<9>To conclude, the collection reveals instructive insights from a comparative point of view. While writing literature in Victorian England was considered to be primarily a middle class profession for women incorporating working class contributions towards the end of the century, in East-Central Europe, in Hungary, for instance, it remained an exclusively middle class (or occasionally aristocratic) profession without working class contribution till the beginning of the twentieth century. The explanation for this striking difference lies in the fact that the alphabetization was a much slower process in nineteenth century East-Central Europe.

<10>Overall, The Cambridge Companion to Victorian Women’s Writing is both a valuable teaching tool and a relevant contribution to the study of gender and literary history. With its impressively wide range of examples of Victorian women writers and their works it reminds us of the immense work still to be done in order to gain a more complex understanding of nineteenth century literature and its institutions.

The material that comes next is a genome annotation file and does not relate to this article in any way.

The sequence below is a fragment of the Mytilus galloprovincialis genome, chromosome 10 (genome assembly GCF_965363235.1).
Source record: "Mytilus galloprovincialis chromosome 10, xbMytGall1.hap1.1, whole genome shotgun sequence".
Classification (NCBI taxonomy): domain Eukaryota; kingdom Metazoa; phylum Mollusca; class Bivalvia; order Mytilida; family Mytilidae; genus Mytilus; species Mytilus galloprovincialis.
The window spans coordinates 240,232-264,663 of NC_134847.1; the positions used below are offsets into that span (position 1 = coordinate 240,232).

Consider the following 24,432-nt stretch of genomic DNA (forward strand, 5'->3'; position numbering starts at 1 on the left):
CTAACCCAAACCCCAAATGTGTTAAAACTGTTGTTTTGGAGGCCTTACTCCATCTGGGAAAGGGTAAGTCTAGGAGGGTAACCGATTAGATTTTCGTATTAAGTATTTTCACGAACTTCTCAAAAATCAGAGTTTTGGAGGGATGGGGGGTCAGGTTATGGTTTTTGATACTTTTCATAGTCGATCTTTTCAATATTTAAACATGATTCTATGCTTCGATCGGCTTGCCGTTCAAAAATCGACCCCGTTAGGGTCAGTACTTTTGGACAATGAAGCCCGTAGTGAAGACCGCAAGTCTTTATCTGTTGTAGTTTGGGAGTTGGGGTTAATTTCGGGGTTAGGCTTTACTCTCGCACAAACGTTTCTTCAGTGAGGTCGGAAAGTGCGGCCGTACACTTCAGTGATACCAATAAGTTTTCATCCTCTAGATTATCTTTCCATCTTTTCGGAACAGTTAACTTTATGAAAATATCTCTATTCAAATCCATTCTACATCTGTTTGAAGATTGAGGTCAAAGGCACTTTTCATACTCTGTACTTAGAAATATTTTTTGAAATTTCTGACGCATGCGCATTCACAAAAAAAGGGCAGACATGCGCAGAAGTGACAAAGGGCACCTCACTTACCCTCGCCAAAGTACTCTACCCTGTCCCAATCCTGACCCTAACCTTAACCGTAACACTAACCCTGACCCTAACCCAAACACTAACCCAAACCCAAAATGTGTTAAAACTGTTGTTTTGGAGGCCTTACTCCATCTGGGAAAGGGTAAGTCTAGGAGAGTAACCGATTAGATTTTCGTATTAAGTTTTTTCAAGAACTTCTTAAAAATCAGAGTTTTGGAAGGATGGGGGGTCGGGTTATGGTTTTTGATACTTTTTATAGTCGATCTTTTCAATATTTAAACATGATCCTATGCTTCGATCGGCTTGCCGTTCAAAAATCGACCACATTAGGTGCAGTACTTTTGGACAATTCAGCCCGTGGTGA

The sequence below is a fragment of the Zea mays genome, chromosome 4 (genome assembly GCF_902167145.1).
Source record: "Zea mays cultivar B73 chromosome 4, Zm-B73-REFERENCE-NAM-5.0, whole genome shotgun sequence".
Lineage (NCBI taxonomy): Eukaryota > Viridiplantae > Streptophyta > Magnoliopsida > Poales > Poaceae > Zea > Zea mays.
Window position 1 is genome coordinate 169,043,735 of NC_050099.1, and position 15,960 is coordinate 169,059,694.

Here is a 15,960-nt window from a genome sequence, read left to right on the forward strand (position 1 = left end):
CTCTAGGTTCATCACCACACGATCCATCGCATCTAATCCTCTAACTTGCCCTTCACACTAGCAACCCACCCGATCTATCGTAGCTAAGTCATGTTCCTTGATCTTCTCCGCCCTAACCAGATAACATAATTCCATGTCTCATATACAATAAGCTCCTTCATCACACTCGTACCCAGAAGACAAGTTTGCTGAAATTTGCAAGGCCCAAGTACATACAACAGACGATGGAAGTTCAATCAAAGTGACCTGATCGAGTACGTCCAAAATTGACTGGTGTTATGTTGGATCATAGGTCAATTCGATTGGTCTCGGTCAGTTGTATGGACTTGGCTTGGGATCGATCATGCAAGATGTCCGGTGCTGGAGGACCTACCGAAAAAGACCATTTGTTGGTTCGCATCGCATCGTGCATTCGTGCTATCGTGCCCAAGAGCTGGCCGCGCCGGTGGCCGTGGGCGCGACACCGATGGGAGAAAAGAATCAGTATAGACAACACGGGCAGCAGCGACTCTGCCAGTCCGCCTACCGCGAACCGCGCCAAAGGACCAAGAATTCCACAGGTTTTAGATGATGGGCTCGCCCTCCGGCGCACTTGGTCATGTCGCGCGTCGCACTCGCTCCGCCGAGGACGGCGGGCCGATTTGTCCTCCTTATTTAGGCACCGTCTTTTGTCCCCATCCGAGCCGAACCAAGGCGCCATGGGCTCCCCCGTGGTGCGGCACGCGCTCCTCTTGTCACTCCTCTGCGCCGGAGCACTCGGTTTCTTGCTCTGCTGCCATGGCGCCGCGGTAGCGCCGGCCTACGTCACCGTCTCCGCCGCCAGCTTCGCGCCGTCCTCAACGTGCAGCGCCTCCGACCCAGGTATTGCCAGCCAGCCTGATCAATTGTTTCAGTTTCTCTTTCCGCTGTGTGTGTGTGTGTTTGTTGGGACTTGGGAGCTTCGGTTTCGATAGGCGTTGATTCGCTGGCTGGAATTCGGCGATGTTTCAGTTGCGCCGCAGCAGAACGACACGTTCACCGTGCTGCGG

(1)Cheryl Turner, Living by the Pen: Women Writers in the Eighteenth Century (London and New York: Routledge, 1992, 1994), 3.(^)

(2)Lesa Scholl, Translation, Authorship and the Victorian Professional Woman: Charlotte Brontë, Harriet Martineau and George Eliot (London and New York: Routledge, 2011), 1.(^)